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The Woman in White

Llindir Inn is believed to be the oldest pub in Wales.  It is thought to be 13th century, and, as might be expected, has managed to collect a few ghost stories in its near 800-year history.

Its most famous ghost is the Woman in White, although some have seen her in blue. That she is the same person is undeniable, since her face is often clearly seen, whatever she may be wearing, on the occasion of her visitation.  She is believed to have been the wife of a sailor, who was often at sea.  Lonely, she took a lover but was caught in a somewhat delicate situation one evening as her husband took unexpected shore leave.  The unfortunate woman, some know her as Sylvia, was strangled to death by her furious husband (of her lover there is no mention, of course).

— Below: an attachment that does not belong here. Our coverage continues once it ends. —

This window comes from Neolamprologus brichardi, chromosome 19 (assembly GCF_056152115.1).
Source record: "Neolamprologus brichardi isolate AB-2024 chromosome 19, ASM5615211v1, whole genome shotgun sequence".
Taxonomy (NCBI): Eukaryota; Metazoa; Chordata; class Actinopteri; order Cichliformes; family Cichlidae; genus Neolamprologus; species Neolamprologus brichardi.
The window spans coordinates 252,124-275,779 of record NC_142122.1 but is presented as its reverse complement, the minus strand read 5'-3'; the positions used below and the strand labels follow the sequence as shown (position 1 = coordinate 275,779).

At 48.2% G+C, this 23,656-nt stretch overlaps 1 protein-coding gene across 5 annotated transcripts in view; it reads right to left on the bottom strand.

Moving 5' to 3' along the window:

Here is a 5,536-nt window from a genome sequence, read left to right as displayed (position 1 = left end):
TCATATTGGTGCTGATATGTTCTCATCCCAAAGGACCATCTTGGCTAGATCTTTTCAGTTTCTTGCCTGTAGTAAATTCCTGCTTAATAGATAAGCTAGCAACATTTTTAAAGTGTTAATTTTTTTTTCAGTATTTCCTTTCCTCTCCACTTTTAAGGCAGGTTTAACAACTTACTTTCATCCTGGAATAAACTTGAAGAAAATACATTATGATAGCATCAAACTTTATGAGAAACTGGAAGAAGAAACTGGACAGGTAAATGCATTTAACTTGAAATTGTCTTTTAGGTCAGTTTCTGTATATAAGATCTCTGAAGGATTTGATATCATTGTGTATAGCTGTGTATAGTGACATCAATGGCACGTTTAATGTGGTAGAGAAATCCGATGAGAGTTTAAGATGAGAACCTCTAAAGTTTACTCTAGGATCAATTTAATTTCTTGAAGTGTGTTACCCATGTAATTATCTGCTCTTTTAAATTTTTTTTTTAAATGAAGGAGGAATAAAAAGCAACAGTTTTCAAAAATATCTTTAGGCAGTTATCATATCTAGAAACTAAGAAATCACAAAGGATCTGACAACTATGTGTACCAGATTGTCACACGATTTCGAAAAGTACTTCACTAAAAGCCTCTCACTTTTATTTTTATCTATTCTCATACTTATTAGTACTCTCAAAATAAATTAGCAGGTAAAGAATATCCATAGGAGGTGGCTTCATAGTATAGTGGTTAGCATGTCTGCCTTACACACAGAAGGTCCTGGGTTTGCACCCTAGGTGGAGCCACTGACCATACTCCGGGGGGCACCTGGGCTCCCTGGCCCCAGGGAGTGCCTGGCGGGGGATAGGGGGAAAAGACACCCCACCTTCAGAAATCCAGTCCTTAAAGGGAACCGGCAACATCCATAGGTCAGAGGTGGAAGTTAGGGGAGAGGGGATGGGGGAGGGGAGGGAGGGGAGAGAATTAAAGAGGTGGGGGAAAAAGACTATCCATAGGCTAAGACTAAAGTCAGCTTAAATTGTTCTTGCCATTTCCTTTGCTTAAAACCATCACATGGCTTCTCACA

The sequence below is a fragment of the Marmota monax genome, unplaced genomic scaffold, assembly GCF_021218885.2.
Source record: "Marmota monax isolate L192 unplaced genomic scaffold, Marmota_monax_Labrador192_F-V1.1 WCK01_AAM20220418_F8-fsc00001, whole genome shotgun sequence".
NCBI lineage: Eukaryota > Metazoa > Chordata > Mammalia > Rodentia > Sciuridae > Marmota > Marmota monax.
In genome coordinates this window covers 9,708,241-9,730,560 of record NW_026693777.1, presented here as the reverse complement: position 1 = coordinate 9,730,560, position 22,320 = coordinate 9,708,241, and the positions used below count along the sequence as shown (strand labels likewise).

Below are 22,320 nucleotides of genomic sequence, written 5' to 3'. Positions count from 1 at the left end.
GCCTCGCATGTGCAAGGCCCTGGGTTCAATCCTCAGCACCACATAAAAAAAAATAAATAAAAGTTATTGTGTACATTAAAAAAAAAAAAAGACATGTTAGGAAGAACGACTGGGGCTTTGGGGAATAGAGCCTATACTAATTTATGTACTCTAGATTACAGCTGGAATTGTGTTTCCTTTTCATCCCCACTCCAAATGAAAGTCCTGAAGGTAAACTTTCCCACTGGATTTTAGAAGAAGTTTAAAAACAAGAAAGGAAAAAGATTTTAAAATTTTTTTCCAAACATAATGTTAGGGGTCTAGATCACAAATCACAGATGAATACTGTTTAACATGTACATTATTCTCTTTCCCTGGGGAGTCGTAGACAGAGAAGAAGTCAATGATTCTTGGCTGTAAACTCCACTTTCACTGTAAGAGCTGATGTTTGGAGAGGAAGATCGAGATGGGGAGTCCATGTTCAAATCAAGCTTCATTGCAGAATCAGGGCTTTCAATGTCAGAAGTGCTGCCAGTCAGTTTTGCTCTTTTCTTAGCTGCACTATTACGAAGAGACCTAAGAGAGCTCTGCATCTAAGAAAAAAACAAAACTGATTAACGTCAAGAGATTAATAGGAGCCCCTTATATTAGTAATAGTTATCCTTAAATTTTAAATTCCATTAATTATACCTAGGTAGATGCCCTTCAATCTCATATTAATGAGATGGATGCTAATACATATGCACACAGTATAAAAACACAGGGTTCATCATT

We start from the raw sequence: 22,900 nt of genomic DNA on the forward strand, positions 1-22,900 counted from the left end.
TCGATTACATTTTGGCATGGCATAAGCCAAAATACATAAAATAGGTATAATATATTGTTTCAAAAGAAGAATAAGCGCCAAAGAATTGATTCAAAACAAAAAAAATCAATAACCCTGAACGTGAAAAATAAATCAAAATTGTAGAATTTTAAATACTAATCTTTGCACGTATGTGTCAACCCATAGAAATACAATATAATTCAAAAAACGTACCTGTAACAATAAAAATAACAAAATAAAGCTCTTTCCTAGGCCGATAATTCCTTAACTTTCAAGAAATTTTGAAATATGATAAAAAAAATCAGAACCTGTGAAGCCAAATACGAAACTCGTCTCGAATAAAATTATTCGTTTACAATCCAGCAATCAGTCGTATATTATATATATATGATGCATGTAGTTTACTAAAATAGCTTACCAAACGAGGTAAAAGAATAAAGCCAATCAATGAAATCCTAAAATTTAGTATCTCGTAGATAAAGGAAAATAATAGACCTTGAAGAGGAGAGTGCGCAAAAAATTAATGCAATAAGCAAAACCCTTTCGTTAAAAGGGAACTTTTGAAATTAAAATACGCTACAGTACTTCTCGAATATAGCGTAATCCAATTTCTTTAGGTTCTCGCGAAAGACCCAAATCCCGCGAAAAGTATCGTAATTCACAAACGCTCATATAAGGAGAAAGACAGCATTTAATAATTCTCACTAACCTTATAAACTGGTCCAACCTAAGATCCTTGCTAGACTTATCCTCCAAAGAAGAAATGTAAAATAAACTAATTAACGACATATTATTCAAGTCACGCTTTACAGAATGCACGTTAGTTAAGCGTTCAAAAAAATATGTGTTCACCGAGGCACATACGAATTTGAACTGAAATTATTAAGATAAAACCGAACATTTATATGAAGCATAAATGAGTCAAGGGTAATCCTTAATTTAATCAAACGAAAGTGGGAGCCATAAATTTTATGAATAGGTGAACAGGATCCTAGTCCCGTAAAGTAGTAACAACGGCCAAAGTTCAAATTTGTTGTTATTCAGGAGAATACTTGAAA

Her ghost is said to haunt the inn, and has been seen on numerous occasions by staff and guests.  Many individuals claim to have been pushed or pinched while at the Inn, but the most concerning was the attack suffered by a Raymond Kenyon in 1960, while taking rooms at Llindir.  His story was reported by the Daily Post, in which in interview Kenyon claimed,

‘I woke up feeling cold and my body was covered in goose pimples. Then I felt an invisible force confronting me from where the dressing table stands at the bottom of the bed and the floorboards were making loud creaking noises as if one or two persons were struggling.  Then I felt a pressure like a cold hand on my throat.’

Inexplicably, Kenyon braved a second night at the Inn, only to be assaulted once again.  One presumes a second night was enough.   Kenyon’s experience seems to mirror the terrible death of the Woman in White…or blue.

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